Monday, July 14, 2014
Manzanillo was unable to retain a spot in the Mets bullpen during spring training the following season. A disappointed Josias almost refused his assignment to Norfolk but reconsidered. "I didn't want to start over and rebuild with another club," Manzanillo told The New York Times. "I felt like what I had to do was show them here what I can do." Less than a month into the season he was rewarded for that decision when the Mets added him to the major league roster.
The spirited pitcher was known for ending innings in an unusual way. Josias would place his head down and sprint full speed into his team's dugout whenever the third out of an inning was recorded. This bold display would occasionally irritate the opposing batter who had created that out. Something which might encourage an opposing pitcher to retaliate. "It's my nature. It's the way I play the game. It's nothing I plan," explained Manzanillo. "It's not to show anybody up or to be a hot dog. I don't want to do anything that would put my teammates at risk. That's not good for the team, either."
"Manzy" fit well into the job of a major league reliever. Mets manager, Dallas Green established him as the set-up man to the club's closer, John Franco. "This is all new to me," Josias observed. "but I like the idea of throwing one inning. I like the idea of setting up for Johnnie, because he's one of the best in the game at that role." His season took a bad turn when an MRI on August 2nd revealed a bone spur in his right shoulder. The injury ended his 1994 campaign with 37 appearances over 47.1 innings, with a 3-2 record, 48 strikeouts, and a 2.66 ERA.
He returned to pitch the beginning of the 1995 season with much different results. "I think it's a matter of confidence as much as anything," Green said in mid-May. "Manzy breeds on confidence, and he doesn't have it right now." Josias was designated for assignment and selected off waivers by the New York Yankees on June 5, 1995. His 12 appearances for the Mets finished with a 7.88 ERA over 16 innings.
The Mets returned Manzanillo to the organization when he resigned on July 3, 1998 following his release by the Tampa Bay Devil Rays. It was not until Opening Day the next season before he pitched for New York in a major league game. He threw two scoreless innings of a 2-6 loss to the Miami Marlins at Dolphin Stadium on April 5, 1999. "I see myself as a guy that needs a job in the big leagues and will pitch in any type of role that throws me out there," Josias told the NY Daily News. Pitching for the Seattle Mariners two years earlier, Manzanillo had been struck in the groin by a Manny Ramirez line drive. He was not wearing a protective cup. The extreme injury forced emergency reconstructive surgery to both testicles. "I came back and I wasn't the same guy," Manzanillo offered. "My confidence was tough because I was trying to protect myself before I threw the ball." His work during the 1999 season was brief as the Mets designated the right hander on May 10th. His final run with the Mets ended with a 4.90 ERA over 18.2 innings of work.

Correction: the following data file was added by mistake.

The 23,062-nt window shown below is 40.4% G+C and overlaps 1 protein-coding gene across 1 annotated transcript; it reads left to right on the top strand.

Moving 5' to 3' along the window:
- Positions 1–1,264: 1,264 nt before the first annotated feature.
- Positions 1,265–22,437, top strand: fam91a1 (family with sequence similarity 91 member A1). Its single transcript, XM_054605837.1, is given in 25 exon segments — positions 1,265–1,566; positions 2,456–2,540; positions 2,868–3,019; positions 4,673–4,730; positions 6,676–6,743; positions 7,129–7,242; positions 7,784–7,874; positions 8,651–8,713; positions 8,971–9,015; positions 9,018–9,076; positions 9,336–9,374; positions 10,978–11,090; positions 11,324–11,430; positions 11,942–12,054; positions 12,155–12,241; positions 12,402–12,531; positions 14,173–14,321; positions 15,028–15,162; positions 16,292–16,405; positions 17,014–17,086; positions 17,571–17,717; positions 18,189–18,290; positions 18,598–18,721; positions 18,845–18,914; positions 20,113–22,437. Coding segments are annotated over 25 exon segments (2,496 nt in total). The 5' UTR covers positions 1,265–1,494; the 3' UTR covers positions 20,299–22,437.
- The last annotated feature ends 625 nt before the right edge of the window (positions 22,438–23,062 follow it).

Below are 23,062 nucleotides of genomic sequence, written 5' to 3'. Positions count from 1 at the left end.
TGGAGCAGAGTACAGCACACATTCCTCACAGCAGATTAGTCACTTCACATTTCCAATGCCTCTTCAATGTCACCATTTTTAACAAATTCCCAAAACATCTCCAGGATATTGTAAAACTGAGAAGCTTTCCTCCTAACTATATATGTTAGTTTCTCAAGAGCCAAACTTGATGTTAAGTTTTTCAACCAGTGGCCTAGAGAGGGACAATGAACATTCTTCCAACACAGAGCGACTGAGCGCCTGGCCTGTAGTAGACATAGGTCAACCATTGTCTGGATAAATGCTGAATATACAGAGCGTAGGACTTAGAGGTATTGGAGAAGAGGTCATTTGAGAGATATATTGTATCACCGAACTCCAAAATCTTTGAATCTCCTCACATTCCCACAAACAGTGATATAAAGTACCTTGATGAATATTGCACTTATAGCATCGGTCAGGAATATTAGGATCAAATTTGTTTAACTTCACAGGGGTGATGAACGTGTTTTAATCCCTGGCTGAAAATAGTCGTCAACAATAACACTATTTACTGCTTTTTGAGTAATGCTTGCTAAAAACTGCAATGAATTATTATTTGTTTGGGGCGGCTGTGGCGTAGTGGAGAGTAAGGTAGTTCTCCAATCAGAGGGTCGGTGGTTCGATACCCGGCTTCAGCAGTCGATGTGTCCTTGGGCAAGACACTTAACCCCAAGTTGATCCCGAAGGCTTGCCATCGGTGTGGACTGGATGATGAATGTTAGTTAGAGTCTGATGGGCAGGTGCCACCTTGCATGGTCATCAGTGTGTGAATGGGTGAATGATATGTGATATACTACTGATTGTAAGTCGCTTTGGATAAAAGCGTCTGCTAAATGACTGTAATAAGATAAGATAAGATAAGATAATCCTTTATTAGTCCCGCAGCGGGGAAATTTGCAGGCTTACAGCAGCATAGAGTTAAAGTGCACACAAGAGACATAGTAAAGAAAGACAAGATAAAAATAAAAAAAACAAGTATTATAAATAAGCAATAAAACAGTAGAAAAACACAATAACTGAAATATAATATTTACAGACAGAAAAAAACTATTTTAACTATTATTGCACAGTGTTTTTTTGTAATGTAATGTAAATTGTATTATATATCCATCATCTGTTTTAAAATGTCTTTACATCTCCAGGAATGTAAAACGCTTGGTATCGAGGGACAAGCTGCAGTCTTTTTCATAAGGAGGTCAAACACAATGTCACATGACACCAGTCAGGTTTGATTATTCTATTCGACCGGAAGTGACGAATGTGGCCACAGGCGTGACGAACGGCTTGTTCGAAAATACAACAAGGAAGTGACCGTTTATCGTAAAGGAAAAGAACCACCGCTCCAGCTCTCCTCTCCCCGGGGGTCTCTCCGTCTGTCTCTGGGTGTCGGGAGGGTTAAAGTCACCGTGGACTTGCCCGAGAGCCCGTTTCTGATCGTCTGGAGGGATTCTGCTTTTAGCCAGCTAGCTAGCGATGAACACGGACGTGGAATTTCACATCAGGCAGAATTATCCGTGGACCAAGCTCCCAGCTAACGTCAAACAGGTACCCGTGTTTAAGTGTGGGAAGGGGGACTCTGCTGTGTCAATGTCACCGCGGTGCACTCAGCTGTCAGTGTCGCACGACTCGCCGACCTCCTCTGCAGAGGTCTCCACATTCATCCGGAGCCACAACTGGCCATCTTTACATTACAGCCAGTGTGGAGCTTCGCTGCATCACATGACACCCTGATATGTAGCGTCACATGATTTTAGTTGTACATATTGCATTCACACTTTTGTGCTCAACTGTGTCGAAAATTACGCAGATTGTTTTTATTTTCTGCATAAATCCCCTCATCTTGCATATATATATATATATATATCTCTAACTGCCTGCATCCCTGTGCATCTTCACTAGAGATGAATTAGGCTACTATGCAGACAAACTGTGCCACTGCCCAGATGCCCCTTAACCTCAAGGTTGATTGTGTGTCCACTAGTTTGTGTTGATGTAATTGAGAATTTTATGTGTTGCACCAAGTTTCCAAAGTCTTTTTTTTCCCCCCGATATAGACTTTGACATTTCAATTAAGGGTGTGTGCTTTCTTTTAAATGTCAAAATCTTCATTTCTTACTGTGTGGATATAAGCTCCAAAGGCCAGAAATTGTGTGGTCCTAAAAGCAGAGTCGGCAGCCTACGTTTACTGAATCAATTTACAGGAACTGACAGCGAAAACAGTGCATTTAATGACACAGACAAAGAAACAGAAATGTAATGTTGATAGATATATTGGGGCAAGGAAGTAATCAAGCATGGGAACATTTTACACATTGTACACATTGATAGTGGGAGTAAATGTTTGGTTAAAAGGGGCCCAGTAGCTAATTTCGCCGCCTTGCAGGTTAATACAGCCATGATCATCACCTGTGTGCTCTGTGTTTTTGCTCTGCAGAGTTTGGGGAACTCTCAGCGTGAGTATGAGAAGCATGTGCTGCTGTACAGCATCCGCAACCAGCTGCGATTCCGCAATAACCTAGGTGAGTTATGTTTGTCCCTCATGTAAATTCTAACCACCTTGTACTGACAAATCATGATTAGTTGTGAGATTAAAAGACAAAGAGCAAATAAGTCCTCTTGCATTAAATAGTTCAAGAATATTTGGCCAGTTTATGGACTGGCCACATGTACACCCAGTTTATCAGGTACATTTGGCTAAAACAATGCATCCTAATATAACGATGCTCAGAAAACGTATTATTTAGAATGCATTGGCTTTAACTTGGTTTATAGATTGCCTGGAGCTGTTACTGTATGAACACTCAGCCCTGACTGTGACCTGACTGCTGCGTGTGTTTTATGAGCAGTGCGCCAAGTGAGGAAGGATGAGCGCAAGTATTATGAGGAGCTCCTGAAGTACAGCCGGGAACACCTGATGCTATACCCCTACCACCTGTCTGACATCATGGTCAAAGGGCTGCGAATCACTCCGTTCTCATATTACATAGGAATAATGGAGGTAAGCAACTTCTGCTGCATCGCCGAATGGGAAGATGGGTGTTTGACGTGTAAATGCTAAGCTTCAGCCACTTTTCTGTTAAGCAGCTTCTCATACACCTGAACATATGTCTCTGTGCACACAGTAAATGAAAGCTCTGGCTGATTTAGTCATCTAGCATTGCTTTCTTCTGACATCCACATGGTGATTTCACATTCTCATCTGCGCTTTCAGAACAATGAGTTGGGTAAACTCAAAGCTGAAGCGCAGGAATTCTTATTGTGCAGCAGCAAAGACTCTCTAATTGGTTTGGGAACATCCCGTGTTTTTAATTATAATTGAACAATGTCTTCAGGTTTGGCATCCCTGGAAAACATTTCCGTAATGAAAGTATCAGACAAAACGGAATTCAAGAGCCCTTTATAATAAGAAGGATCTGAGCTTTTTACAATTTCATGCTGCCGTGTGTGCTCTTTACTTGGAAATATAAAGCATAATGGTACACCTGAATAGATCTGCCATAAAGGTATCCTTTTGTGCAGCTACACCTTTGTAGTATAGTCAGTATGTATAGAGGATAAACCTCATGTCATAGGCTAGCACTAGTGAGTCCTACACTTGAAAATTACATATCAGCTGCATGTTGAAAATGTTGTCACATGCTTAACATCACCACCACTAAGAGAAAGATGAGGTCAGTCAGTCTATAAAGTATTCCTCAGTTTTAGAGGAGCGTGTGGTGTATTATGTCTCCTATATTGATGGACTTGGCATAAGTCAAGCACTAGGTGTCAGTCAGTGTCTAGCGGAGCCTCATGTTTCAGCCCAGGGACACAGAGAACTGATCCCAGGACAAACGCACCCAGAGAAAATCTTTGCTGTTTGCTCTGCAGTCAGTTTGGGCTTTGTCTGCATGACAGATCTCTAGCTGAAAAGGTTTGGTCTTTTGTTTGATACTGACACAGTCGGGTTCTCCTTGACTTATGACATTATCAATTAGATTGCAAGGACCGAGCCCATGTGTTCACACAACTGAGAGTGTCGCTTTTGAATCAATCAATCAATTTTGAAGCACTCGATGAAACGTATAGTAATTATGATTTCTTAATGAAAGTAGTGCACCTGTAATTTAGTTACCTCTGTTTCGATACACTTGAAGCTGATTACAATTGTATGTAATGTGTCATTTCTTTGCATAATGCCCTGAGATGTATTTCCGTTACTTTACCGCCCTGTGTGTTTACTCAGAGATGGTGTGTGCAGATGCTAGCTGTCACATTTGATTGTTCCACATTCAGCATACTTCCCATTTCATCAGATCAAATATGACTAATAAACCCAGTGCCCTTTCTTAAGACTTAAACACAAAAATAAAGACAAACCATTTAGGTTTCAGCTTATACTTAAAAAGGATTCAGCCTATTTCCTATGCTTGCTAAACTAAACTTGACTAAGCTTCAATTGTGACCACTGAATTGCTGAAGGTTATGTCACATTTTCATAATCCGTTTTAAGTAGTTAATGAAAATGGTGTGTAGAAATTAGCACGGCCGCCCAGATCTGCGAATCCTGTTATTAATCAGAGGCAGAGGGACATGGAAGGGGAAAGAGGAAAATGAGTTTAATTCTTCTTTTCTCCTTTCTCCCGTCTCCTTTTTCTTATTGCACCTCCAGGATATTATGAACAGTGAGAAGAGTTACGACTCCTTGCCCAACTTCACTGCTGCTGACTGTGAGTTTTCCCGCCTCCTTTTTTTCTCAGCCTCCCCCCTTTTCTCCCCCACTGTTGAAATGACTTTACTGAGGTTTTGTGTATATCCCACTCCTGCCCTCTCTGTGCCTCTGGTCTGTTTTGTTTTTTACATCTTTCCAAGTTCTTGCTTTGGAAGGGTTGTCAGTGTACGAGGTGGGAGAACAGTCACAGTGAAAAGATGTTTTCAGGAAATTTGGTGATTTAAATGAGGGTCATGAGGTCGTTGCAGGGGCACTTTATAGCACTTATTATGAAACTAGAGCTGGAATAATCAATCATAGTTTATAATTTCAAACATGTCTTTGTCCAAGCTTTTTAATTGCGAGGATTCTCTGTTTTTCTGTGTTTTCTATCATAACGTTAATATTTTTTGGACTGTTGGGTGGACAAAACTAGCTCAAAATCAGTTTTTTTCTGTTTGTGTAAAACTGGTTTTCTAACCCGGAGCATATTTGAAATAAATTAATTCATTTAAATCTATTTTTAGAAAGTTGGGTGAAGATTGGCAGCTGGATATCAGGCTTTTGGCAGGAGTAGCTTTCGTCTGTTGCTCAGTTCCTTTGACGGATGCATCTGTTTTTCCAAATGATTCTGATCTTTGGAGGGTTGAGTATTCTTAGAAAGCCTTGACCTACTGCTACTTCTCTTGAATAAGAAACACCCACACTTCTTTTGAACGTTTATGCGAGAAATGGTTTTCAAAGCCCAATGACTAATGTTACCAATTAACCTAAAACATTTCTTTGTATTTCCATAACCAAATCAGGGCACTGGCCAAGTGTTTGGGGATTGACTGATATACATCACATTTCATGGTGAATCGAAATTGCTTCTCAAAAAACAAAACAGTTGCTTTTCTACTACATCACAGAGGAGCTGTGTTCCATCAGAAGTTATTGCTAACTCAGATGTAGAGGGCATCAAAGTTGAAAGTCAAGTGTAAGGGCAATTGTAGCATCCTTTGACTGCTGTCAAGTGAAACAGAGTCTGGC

Josias pitched for three other clubs before retiring from baseball in 2005. "I love baseball. I have a passion for the game," Manzanillo said. "I enjoy every single time I walk on that field." He remained around baseball by establishing Manzys Pitching Farm in Florida. HIs program offers pitching instruction to prepare youth for high school and college programs.
Josias Manzanillo signed his card in the set at a private signing in Florida by Signatures4U on July 2, 2014.
Wednesday, July 9, 2014
The 29-year-old Long Island native was glad to join the Mets. "I'm thrilled about the trade," Veryzer said from his Islip home. "Nothing could be better than going home to play. I was a regular for four years in Cleveland and I know there is a chance to play here too."
Veryzer made his Mets debut on April 9, 1982 facing the Chicago Cubs at Wrigley Field. He entered as a replacement for the starting shortstop Gardenhire. Tom was used primarily as the backup to the younger infielder until an injury essentially ended his season. Veryzer fractured his leg when Atlanta Braves outfielder, Claudell Washington slid into him at second base on June 1st. Tom was unable to return to play until September. "I've played long enough to know you accept these things," Veryzer reflected later. "You can't change what has happened. A lot of things could be worse." He appeared in a total of 40 games with 54 plate appearances and a .333 batting average.
Veryzer returned to battle for one of the starting middle infielder jobs the next spring. Although the veteran really considered himself a shortstop. "Everybody says that if you can play shortstop you can play second base," Tom explained. "My problem is that while I'm at shortstop I don't have to think. But at second, a little thing like a ground ball to third, I'm supposed to run to first. But half the time, I just stand there." The club valued his bat but decided to remain with their two younger options. They traded Veryzer to the Chicago Cubs in exchange for minor leaguers, Rob Schilling and Craig Weissmann on April 2, 1983.
Tom continued his major league career two more seasons before retiring from the game following the 1984 campaign. He was inducted into the Suffolk County Hall of Fame in 1995.
Veryzer suffered a stroke and passed away at the young age of 61 on Tuesday July 8, 2014.
Tom signed his card in the set from an autograph request sent to his home on January 28, 2009.